Stomach Cancer Chemotherapy
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Video: ChemotherapyLearn about CTCA's advanced chemotherapy treatment methods to treat many different forms of cancer.
Chemotherapy is a treatment for many cancer types, including stomach cancer. Learn how medical oncologists at CTCA use leading-edge chemotherapy protocols and innovative methods of delivering chemotherapy treatment.
Chemotherapy for Stomach Cancer
Cancer Treatment Centers of America (CTCA) offers advanced medical treatments, and a unique approach to fighting stomach cancer. We aggressively fight the disease with chemotherapy, and oftentimes use it in conjunction with surgery and radiation treatment.
When Is Chemotherapy Used to Treat Stomach Cancer?
Chemotherapy (chemo) is often a treatment for patients who have cancer that has grown through the wall of the stomach and spread to other parts of the body. Below are the stages of the disease commonly treated with chemotherapy:
- Stage IB stomach cancer
- Stage II stomach cancer
- Stage III stomach cancer
- Stage IV stomach cancer
Chemotherapy is the primary treatment for stomach cancer particularly when the disease has spread to lymph nodes that are far from the tumor and to the liver, lungs and/or bones.
Chemotherapy before/after stomach cancer surgery
In highly selective cases, chemotherapy may be given before the patient undergoes surgery. This is called neoadjuvant therapy. For example, if you have few cancerous lymph nodes and the disease has not spread to the liver or other organs, your medical oncologist may consider administering stomach cancer chemotherapy prior to surgery. Neoadjuvant chemotherapy may help shrink the tumor. Radiation may also be used in combination with chemotherapy as a neoadjuvant therapy.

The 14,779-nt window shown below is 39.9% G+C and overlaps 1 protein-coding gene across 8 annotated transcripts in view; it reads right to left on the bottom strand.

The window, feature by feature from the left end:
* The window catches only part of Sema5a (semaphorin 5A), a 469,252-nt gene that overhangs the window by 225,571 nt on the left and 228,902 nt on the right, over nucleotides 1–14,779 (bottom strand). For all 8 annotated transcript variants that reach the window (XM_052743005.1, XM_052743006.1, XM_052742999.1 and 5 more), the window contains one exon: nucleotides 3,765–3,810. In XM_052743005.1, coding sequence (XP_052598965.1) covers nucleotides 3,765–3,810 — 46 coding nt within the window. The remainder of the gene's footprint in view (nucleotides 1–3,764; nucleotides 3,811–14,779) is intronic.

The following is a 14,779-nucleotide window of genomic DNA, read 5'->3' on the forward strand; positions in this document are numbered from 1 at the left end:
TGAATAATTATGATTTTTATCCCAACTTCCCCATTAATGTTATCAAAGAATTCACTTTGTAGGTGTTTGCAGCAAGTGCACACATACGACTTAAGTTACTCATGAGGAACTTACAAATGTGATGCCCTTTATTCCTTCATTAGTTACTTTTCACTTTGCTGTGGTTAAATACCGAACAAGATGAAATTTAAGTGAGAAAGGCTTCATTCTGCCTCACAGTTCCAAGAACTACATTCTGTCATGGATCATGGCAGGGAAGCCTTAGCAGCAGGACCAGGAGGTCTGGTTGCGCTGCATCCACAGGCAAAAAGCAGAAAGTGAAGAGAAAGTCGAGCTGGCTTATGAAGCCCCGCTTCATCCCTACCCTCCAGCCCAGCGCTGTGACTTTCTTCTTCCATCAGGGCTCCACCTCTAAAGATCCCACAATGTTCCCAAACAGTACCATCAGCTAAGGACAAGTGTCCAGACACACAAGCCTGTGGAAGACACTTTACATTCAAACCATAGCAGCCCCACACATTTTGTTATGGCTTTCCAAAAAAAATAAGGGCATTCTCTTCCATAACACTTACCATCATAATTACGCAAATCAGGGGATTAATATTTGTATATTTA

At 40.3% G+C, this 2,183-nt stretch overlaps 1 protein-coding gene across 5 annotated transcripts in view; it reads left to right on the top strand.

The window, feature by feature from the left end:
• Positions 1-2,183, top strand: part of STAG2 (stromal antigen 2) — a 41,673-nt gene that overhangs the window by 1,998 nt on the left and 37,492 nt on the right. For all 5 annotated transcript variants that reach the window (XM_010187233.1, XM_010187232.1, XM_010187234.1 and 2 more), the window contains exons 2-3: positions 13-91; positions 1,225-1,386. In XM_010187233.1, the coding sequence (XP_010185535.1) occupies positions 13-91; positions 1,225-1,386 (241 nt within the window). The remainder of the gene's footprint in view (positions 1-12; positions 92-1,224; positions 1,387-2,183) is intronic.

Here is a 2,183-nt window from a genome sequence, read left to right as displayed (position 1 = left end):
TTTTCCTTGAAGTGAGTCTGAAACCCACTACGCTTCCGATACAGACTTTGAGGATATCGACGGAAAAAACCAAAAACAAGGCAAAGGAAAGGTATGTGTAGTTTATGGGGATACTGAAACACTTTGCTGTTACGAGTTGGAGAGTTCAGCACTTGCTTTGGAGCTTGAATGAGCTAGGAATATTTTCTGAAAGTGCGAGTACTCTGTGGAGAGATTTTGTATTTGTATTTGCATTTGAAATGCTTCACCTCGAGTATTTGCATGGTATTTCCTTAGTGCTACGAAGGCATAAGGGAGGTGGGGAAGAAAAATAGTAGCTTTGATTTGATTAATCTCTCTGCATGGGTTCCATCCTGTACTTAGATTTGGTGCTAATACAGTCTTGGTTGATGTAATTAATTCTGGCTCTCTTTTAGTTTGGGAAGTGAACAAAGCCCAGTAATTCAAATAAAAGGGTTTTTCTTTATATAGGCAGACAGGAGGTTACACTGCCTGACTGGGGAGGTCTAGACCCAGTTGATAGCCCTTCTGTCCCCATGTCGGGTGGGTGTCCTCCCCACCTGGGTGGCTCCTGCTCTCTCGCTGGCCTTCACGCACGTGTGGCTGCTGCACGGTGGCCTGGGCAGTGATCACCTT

Chemotherapy treatment following stomach cancer surgery is known as adjuvant therapy. It may be used along with radiation treatment. Also known as chemoradiation, patients receive both forms of treatment within the same time period. Adjuvant therapy can help destroy stomach cancer cells that remain after surgery.
Treating recurrent stomach cancer
Because stomach cancer is often found in stage III or IV of the disease, recurrence is common. Treatments for recurrent disease tend to be the same as treatments for stage IV stomach cancer. If you have recurrent stomach cancer, your medical oncologist will consider several factors before making a treatment recommendation, including:
- What chemotherapy drugs did you receive in the past?
- How were those drugs delivered?
- How well did you respond to the chemotherapy treatment?